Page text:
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No. 1: Pricing design services as a percentage of construction cost:


Although this is the most common form of quoting fees throughout the western world, it is also the dumbest – with just one exception that we’ll come to in a moment.


First, the entire concept is based around the idea of trying to commoditize design services – which means that those reviewing the fee quotations are trying to make all bidders’ services offerings equal, and then buy that equalized package at the lowest possible price. Playing that game defeats creative design, promotes mediocrity, and ensures that your business will never really prosper, because you’ll always be competing against people who are more desperate or less aware of their costs of doing business than you are.


Second – and this why it is such a dumb idea – the harder you work to design a great project that can be built at the lowest price – securing fantastic value-for-money for your client, the less you will be paid for your efforts. It is completely backward of what makes sense: The more value you can deliver to your client in the final product should be rewarded, not punished.


Ah, I hear you say – we are required by the clients or their agents to use this method, so we have no choice!  DUH!  You always have at least two choices: (a) offer the percent-of-construction-cost quote together with a more interesting and attractive proposal that is value-based, and (b) Limit the base bid to exactly what is required by the invitation to bid, but carefully limit items of risk and identify, in addition to risk issues that require resolution, other options that would be attractive to the client (but without pricing them prior to an interview).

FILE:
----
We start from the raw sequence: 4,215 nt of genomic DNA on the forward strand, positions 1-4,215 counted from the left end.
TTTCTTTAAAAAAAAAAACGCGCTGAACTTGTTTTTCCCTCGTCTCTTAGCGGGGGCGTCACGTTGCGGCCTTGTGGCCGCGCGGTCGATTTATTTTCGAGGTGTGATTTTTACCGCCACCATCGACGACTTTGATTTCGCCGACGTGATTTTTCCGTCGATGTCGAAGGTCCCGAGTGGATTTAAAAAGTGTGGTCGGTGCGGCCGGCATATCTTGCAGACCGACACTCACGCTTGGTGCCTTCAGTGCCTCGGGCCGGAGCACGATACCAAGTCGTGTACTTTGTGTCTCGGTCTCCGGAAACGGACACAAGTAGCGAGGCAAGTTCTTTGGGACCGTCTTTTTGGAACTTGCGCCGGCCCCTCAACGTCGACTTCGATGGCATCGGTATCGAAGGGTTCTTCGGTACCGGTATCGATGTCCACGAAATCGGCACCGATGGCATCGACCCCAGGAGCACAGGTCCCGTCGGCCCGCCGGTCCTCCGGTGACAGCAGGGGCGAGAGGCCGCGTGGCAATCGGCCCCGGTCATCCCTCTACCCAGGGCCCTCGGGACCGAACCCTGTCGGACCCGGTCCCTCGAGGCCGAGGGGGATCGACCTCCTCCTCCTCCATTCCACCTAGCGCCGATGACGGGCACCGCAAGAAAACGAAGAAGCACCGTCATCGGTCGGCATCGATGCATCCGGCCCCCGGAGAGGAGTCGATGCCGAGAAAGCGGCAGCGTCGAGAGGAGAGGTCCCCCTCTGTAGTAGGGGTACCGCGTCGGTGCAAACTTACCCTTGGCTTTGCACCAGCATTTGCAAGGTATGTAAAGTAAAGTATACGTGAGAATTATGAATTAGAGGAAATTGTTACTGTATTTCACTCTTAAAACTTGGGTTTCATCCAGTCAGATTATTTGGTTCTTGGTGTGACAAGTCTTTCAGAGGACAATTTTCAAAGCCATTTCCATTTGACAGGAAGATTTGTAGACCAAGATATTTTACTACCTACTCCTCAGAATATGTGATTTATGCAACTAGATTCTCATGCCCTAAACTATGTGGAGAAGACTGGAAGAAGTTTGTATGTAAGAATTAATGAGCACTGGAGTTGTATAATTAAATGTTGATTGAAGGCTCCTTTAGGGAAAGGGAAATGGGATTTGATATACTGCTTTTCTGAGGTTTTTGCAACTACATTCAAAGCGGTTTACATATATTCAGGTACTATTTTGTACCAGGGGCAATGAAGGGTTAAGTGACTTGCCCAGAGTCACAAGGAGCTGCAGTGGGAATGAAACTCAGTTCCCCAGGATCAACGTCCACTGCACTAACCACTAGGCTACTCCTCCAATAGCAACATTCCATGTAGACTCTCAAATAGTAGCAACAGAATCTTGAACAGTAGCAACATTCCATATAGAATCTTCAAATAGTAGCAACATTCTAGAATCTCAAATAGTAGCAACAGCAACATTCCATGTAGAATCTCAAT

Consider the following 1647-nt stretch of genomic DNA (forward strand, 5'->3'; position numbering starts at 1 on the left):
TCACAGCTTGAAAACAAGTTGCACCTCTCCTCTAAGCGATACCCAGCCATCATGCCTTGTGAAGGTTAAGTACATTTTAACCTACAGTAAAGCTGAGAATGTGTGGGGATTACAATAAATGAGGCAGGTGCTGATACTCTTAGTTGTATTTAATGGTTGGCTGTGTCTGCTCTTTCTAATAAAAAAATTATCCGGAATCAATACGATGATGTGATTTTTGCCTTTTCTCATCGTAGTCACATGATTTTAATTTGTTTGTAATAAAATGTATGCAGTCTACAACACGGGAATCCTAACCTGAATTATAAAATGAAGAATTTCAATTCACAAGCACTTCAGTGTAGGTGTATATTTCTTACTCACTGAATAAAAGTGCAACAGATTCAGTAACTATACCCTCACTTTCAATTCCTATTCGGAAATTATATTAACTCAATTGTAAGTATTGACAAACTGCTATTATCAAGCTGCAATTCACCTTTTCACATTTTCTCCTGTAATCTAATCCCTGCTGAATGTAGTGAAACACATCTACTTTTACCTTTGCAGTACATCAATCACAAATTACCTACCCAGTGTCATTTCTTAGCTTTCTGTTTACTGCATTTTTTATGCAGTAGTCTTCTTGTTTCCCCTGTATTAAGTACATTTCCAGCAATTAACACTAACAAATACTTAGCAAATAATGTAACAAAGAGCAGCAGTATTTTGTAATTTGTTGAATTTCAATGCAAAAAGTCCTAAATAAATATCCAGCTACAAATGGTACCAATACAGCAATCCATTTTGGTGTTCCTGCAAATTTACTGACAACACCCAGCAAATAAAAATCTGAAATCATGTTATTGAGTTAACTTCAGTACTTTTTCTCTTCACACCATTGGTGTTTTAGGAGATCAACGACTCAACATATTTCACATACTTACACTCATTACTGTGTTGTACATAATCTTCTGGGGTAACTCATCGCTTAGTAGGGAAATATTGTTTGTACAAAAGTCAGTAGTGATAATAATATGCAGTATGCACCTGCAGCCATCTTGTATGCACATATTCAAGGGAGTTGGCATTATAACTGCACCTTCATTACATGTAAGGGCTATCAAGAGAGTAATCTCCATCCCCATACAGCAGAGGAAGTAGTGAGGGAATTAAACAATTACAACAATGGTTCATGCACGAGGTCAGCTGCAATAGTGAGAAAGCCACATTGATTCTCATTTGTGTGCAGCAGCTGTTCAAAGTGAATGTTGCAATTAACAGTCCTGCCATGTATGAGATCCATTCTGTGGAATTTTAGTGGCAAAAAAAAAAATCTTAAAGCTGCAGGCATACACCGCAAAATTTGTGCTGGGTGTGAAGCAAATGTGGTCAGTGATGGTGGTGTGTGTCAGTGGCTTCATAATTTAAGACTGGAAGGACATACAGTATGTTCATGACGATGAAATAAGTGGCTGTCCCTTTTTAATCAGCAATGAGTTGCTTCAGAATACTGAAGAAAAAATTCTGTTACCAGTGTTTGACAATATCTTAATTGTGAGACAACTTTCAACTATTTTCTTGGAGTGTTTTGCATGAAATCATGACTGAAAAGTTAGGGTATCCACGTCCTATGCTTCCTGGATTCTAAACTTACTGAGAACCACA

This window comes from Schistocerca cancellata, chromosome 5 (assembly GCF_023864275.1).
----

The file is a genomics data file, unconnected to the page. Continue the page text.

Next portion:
So, what’s the one exception:  We have a client working in a regional area that has developed a strong niche market track record in a particular industry that almost always starts with a feasibility study to determine needs, project viability, stakeholder issues, and other factors that would govern overall feasibility. This firm finds that they can command high percent-of-construction-cost fees for this preliminary work, as the overall amounts are low and the risk minimal – and then with other competitors out of the way, they can maintain higher-than-average fees for the ongoing work.


No. 2:  Submitting bids as a way to win work


Why else would you possibly prepare and submit a bid for design services?  Well, just think about your experiences negotiating general construction contracts. Successful building contractors don’t submit bids designed to win projects. They submit bids designed to get on a short-list and into a negotiation. Specifically, they design bid proposals to get the competitors out of the room, so they can negotiate the details of scope and price from the position of being the preferred bidder. We can learn from that: these guys have a half-century of experience of learning to survive in a highly commoditized environment.


Combine this idea with the one above, and you will start to completely re-think the way you prepare design proposals. For the better.